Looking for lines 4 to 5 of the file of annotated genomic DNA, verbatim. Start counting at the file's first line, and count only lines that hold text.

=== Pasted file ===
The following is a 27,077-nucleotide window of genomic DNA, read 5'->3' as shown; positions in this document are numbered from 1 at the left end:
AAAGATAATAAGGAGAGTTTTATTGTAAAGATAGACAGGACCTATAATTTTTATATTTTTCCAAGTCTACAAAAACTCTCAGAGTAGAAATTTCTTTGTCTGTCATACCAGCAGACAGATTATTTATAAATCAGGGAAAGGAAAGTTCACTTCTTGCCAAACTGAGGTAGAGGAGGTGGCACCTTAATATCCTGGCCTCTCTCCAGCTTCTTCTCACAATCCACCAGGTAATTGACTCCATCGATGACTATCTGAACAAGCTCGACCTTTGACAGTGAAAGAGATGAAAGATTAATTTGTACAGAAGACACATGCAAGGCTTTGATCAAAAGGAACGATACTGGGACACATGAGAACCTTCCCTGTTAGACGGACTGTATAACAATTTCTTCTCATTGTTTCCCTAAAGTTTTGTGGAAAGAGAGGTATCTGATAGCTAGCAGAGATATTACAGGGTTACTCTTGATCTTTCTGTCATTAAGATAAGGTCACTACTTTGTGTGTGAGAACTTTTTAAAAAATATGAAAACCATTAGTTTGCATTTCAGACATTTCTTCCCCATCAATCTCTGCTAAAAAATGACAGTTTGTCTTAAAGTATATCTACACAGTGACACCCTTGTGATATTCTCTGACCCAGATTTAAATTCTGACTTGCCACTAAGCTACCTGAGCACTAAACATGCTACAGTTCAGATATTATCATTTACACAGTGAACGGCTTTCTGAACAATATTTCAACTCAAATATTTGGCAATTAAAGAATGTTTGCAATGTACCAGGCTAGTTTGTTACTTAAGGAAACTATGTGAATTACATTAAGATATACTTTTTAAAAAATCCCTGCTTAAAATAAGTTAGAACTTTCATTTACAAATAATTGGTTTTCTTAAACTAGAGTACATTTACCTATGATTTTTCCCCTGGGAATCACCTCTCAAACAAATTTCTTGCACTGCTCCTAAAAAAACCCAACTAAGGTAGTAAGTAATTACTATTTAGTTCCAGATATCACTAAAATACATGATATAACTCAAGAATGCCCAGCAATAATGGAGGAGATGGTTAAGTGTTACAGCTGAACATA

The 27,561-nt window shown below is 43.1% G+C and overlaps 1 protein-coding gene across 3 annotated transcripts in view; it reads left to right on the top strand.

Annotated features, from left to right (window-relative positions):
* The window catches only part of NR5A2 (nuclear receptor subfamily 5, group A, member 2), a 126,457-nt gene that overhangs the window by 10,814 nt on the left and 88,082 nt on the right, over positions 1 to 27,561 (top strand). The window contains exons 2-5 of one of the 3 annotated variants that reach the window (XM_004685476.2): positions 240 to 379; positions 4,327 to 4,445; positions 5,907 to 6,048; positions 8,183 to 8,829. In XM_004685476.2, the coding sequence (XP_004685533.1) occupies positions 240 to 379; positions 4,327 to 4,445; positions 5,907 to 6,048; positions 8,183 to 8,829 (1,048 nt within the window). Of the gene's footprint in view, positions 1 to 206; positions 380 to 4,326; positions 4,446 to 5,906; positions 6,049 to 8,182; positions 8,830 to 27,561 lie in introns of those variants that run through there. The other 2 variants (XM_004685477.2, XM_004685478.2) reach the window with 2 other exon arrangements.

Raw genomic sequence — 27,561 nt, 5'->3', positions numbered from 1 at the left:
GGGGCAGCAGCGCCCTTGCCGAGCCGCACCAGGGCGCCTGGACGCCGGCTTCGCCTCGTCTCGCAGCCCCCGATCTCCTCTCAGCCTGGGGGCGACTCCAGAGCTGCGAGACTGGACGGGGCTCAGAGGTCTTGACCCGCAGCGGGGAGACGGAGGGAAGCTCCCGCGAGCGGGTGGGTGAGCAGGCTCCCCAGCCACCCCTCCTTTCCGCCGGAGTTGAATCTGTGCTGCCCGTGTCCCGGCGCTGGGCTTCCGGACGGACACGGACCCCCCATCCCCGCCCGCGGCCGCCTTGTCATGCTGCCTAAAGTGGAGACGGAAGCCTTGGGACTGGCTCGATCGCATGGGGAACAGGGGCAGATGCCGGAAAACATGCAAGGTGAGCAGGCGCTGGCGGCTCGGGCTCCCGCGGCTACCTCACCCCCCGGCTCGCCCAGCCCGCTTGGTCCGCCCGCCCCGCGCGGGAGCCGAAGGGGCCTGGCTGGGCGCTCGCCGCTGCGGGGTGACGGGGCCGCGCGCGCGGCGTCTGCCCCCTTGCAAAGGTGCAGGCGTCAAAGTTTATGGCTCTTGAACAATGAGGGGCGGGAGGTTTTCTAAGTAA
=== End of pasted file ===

Annotated features, from left to right (window-relative positions):
* The window catches only part of NR5A2 (nuclear receptor subfamily 5, group A, member 2), a 126,457-nt gene that overhangs the window by 10,814 nt on the left and 88,082 nt on the right, over positions 1 to 27,561 (top strand). The window contains exons 2-5 of one of the 3 annotated variants that reach the window (XM_004685476.2): positions 240 to 379; positions 4,327 to 4,445; positions 5,907 to 6,048; positions 8,183 to 8,829. In XM_004685476.2, the coding sequence (XP_004685533.1) occupies positions 240 to 379; positions 4,327 to 4,445; positions 5,907 to 6,048; positions 8,183 to 8,829 (1,048 nt within the window). Of the gene's footprint in view, positions 1 to 206; positions 380 to 4,326; positions 4,446 to 5,906; positions 6,049 to 8,182; positions 8,830 to 27,561 lie in introns of those variants that run through there. The other 2 variants (XM_004685477.2, XM_004685478.2) reach the window with 2 other exon arrangements.